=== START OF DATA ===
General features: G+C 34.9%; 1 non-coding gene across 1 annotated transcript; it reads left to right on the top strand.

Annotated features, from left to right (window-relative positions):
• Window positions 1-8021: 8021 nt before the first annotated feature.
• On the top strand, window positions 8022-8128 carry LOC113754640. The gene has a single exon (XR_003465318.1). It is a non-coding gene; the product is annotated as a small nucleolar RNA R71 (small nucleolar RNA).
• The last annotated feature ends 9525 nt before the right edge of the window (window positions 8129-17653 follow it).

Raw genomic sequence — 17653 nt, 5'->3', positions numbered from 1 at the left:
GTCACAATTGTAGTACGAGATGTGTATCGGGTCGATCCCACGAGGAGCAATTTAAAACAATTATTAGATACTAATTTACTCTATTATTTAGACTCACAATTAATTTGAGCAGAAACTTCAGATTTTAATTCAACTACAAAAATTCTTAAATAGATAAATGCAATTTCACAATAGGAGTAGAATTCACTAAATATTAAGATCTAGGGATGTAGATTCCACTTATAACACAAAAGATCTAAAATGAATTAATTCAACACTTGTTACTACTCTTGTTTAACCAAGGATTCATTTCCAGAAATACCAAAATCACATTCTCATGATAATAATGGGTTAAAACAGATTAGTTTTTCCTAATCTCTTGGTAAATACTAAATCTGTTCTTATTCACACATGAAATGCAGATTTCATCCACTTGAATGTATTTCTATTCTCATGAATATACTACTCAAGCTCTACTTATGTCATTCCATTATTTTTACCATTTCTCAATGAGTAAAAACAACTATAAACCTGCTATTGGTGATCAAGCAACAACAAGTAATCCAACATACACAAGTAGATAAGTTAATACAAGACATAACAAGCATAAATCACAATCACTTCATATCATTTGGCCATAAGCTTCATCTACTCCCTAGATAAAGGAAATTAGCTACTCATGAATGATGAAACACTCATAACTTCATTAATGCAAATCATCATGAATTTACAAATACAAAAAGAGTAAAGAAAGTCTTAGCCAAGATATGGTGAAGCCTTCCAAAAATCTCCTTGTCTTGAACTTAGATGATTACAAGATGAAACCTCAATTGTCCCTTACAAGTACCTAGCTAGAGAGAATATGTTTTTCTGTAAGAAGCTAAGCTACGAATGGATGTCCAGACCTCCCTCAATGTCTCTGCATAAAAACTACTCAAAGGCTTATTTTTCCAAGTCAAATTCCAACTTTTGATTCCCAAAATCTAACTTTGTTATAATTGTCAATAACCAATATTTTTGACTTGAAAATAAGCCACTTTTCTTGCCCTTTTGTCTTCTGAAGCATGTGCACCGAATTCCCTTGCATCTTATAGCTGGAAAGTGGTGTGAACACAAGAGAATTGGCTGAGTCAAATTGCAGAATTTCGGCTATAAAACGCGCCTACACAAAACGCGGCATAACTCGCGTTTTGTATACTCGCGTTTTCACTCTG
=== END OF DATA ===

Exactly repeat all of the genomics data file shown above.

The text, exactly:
General features: G+C 34.9%; 1 non-coding gene across 1 annotated transcript; it reads left to right on the top strand.

Annotated features, from left to right (window-relative positions):
• Window positions 1-8021: 8021 nt before the first annotated feature.
• On the top strand, window positions 8022-8128 carry LOC113754640. The gene has a single exon (XR_003465318.1). It is a non-coding gene; the product is annotated as a small nucleolar RNA R71 (small nucleolar RNA).
• The last annotated feature ends 9525 nt before the right edge of the window (window positions 8129-17653 follow it).

Raw genomic sequence — 17653 nt, 5'->3', positions numbered from 1 at the left:
GTCACAATTGTAGTACGAGATGTGTATCGGGTCGATCCCACGAGGAGCAATTTAAAACAATTATTAGATACTAATTTACTCTATTATTTAGACTCACAATTAATTTGAGCAGAAACTTCAGATTTTAATTCAACTACAAAAATTCTTAAATAGATAAATGCAATTTCACAATAGGAGTAGAATTCACTAAATATTAAGATCTAGGGATGTAGATTCCACTTATAACACAAAAGATCTAAAATGAATTAATTCAACACTTGTTACTACTCTTGTTTAACCAAGGATTCATTTCCAGAAATACCAAAATCACATTCTCATGATAATAATGGGTTAAAACAGATTAGTTTTTCCTAATCTCTTGGTAAATACTAAATCTGTTCTTATTCACACATGAAATGCAGATTTCATCCACTTGAATGTATTTCTATTCTCATGAATATACTACTCAAGCTCTACTTATGTCATTCCATTATTTTTACCATTTCTCAATGAGTAAAAACAACTATAAACCTGCTATTGGTGATCAAGCAACAACAAGTAATCCAACATACACAAGTAGATAAGTTAATACAAGACATAACAAGCATAAATCACAATCACTTCATATCATTTGGCCATAAGCTTCATCTACTCCCTAGATAAAGGAAATTAGCTACTCATGAATGATGAAACACTCATAACTTCATTAATGCAAATCATCATGAATTTACAAATACAAAAAGAGTAAAGAAAGTCTTAGCCAAGATATGGTGAAGCCTTCCAAAAATCTCCTTGTCTTGAACTTAGATGATTACAAGATGAAACCTCAATTGTCCCTTACAAGTACCTAGCTAGAGAGAATATGTTTTTCTGTAAGAAGCTAAGCTACGAATGGATGTCCAGACCTCCCTCAATGTCTCTGCATAAAAACTACTCAAAGGCTTATTTTTCCAAGTCAAATTCCAACTTTTGATTCCCAAAATCTAACTTTGTTATAATTGTCAATAACCAATATTTTTGACTTGAAAATAAGCCACTTTTCTTGCCCTTTTGTCTTCTGAAGCATGTGCACCGAATTCCCTTGCATCTTATAGCTGGAAAGTGGTGTGAACACAAGAGAATTGGCTGAGTCAAATTGCAGAATTTCGGCTATAAAACGCGCCTACACAAAACGCGGCATAACTCGCGTTTTGTATACTCGCGTTTTCACTCTG